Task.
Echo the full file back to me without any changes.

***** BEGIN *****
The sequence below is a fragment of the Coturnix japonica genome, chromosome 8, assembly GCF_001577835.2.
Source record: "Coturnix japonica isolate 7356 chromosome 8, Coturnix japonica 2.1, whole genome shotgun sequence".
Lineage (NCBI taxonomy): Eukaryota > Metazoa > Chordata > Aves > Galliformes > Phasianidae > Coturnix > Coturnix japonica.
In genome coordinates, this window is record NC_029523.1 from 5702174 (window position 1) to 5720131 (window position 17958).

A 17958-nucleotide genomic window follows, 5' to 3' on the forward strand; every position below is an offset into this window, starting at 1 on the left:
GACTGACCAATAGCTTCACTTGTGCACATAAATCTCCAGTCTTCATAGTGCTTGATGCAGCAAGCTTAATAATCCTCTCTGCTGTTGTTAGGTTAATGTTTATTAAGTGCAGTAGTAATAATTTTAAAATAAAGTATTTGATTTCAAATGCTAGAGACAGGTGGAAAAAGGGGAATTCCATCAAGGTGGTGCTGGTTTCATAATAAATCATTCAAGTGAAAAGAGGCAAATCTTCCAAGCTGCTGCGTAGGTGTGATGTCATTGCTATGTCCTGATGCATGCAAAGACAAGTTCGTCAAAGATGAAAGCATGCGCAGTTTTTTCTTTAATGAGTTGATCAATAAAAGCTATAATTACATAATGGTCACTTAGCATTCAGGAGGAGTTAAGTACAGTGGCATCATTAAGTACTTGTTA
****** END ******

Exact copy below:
The sequence below is a fragment of the Coturnix japonica genome, chromosome 8, assembly GCF_001577835.2.
Source record: "Coturnix japonica isolate 7356 chromosome 8, Coturnix japonica 2.1, whole genome shotgun sequence".
Lineage (NCBI taxonomy): Eukaryota > Metazoa > Chordata > Aves > Galliformes > Phasianidae > Coturnix > Coturnix japonica.
In genome coordinates, this window is record NC_029523.1 from 5702174 (window position 1) to 5720131 (window position 17958).

A 17958-nucleotide genomic window follows, 5' to 3' on the forward strand; every position below is an offset into this window, starting at 1 on the left:
GACTGACCAATAGCTTCACTTGTGCACATAAATCTCCAGTCTTCATAGTGCTTGATGCAGCAAGCTTAATAATCCTCTCTGCTGTTGTTAGGTTAATGTTTATTAAGTGCAGTAGTAATAATTTTAAAATAAAGTATTTGATTTCAAATGCTAGAGACAGGTGGAAAAAGGGGAATTCCATCAAGGTGGTGCTGGTTTCATAATAAATCATTCAAGTGAAAAGAGGCAAATCTTCCAAGCTGCTGCGTAGGTGTGATGTCATTGCTATGTCCTGATGCATGCAAAGACAAGTTCGTCAAAGATGAAAGCATGCGCAGTTTTTTCTTTAATGAGTTGATCAATAAAAGCTATAATTACATAATGGTCACTTAGCATTCAGGAGGAGTTAAGTACAGTGGCATCATTAAGTACTTGTTA